[ISN] Ex-Del Mar man guilty of spamming

From: InfoSec News (isnat_private)
Date: Thu Jun 27 2002 - 01:03:25 PDT

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    By Matt Krasnowski 
    June 26, 2002 
    LOS ANGELES - A former Del Mar man was found guilty yesterday of one
    count of computer "spamming" that stems from a flood of e-mail
    messages he sent that shut down the computer system of his former
    employer, El Segundo-based Tornado Development Inc.
    Bret McDanel, 29, was convicted by U.S. District Judge Lourdes Baird
    after a nine-day trial without a jury. Baird did not elaborate on her
    decision, other than to say the government proved its case "beyond a
    reasonable doubt."
    Baird scheduled McDanel's sentencing for Sept. 16. He faces a maximum
    five-year prison term and is in custody.
    Prosecutors allege that McDanel sought revenge against his former
    company and electronically attacked Tornado's computer in August and
    September 2000. Tornado provides subscribers with access to e-mails,
    voice messages, faxes and pages.
    McDanel quit the company in February 2000 and went to work for another
    firm. Prosecutors contend that he decided to strike at Tornado after
    learning the company was planning to acquire his new employer.
    The government alleged that McDanel hacked into Tornado's server, then
    sent thousands of e-mail messages at practically the same time,
    forcing the company to shut down its computer system.
    McDanel's lawyers said their client did not intend to harm the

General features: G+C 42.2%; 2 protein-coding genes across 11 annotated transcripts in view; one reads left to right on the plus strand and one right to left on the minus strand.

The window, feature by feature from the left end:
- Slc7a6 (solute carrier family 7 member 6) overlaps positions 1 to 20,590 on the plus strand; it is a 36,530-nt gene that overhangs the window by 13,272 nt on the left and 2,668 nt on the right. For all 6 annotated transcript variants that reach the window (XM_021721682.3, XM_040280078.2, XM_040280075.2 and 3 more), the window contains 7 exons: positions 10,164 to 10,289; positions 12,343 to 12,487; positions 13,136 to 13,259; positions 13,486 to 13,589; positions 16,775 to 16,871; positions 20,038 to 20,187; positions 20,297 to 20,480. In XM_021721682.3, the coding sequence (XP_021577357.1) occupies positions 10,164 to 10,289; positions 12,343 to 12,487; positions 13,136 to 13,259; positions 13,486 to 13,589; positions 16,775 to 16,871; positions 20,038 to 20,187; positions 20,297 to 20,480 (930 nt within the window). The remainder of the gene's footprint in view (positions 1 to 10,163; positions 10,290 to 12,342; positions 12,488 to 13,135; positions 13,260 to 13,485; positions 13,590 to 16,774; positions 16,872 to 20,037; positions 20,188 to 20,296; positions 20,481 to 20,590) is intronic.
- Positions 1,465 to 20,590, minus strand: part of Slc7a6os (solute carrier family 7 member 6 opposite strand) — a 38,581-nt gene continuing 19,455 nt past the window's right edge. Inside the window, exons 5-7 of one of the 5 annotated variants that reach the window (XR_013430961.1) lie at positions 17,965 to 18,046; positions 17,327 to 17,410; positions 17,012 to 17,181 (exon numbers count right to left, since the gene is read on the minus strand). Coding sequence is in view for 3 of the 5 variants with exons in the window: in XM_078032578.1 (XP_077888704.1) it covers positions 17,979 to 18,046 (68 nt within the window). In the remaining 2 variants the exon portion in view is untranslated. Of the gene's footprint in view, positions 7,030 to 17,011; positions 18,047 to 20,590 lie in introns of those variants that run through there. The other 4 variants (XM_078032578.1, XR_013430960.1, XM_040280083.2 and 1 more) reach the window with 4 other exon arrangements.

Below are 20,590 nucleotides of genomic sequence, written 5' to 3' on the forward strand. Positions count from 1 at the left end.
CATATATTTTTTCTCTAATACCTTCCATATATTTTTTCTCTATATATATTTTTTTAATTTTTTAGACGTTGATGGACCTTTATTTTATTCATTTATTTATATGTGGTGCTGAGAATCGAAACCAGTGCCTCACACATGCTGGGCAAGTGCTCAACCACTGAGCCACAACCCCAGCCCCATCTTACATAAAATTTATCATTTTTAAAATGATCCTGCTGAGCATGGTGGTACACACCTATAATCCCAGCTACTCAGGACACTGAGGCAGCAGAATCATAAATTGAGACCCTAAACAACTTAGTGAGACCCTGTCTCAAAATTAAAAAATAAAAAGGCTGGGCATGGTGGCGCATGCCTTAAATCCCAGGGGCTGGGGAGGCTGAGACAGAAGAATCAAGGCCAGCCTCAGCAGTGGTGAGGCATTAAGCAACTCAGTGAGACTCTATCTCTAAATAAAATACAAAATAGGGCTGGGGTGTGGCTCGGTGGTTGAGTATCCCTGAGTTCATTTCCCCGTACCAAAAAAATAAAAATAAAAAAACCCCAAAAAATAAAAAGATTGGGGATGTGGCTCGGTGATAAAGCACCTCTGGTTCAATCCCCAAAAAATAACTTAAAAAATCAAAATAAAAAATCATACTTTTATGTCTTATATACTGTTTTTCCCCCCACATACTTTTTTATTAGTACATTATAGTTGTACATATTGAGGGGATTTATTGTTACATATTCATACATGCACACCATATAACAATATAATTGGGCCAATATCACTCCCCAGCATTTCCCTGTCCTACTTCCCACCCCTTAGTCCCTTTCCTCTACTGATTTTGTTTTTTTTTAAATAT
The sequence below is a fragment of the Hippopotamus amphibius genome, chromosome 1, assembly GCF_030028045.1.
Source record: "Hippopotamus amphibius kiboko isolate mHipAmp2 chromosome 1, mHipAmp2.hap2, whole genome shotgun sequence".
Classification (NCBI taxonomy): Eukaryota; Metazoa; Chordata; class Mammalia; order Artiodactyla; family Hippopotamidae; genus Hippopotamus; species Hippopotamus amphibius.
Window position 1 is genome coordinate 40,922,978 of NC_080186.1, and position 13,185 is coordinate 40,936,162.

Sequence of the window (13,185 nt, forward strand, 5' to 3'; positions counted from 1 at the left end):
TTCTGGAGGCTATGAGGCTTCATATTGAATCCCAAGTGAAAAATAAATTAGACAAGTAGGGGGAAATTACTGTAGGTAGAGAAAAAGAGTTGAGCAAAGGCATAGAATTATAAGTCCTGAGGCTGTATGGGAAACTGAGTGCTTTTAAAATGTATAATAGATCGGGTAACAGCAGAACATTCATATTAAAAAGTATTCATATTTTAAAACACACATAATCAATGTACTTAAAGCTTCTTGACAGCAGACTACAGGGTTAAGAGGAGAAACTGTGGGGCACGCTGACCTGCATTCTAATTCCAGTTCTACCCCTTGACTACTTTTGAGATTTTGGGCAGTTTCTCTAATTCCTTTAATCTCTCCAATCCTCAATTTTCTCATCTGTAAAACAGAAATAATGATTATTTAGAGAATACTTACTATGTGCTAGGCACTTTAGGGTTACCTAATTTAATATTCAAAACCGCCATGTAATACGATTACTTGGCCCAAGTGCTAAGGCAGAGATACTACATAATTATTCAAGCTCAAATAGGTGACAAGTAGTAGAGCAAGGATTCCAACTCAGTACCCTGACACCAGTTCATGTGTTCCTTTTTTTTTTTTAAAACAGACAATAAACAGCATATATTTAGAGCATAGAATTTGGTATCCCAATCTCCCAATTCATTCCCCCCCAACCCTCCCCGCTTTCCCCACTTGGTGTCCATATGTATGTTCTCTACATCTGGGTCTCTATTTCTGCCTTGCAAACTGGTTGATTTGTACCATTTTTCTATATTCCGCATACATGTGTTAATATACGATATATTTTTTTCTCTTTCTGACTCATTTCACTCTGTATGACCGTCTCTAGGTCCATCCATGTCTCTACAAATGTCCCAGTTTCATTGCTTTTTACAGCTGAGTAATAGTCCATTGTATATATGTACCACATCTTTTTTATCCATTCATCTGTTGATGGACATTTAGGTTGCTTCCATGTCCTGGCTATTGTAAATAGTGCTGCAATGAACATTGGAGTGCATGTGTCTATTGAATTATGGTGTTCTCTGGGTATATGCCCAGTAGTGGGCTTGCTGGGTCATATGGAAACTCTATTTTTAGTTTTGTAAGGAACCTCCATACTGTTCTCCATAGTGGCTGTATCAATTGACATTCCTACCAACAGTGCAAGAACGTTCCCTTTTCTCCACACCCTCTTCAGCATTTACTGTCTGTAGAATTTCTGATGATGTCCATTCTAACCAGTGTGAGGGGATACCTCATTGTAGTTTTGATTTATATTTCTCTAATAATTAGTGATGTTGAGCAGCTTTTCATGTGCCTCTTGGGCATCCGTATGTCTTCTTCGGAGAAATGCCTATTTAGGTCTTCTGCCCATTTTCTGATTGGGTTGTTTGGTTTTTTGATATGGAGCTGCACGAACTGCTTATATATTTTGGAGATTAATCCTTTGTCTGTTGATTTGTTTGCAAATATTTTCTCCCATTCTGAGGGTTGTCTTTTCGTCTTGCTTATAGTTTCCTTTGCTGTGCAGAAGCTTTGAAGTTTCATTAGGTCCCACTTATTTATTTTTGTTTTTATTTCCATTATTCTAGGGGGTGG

company. They argued that he was a "whistle-blower" who sent the
    e-mail messages to warn Tornado customers about a hole in the
    company's computer security system that could give other people access
    to their credit-card numbers.
    But in her summation, Assistant U.S. Attorney Pamela Johnston argued
    that McDanel's "intention was to create a disruption" at Tornado on
    Sept. 5, 2000, by sending thousands of e-mails to the server. Among
    those messages were 1,900 to his own e-mail address; a move that
    prosecutors said served no purpose but to overload Tornado's system.
    Johnston said McDanel committed a similar computer attack against a
    New Jersey company he worked for in 1997.
    Assistant U.S. Attorney Jeremy Matz said the loss to Tornado was
    roughly $9,000. That is far below the $325,000 the FBI reported
    initially. Johnston and Matz had no comment about the first loss
    Gerald Salseda, a deputy federal public defender who represented
    McDanel, said it is against his office's policy to comment publicly
    about cases.
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